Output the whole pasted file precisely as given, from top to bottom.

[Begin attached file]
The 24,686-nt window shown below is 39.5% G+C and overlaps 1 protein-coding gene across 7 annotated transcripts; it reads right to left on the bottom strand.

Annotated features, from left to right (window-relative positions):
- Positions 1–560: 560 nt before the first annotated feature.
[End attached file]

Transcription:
The 24,686-nt window shown below is 39.5% G+C and overlaps 1 protein-coding gene across 7 annotated transcripts; it reads right to left on the bottom strand.

Annotated features, from left to right (window-relative positions):
- Positions 1–560: 560 nt before the first annotated feature.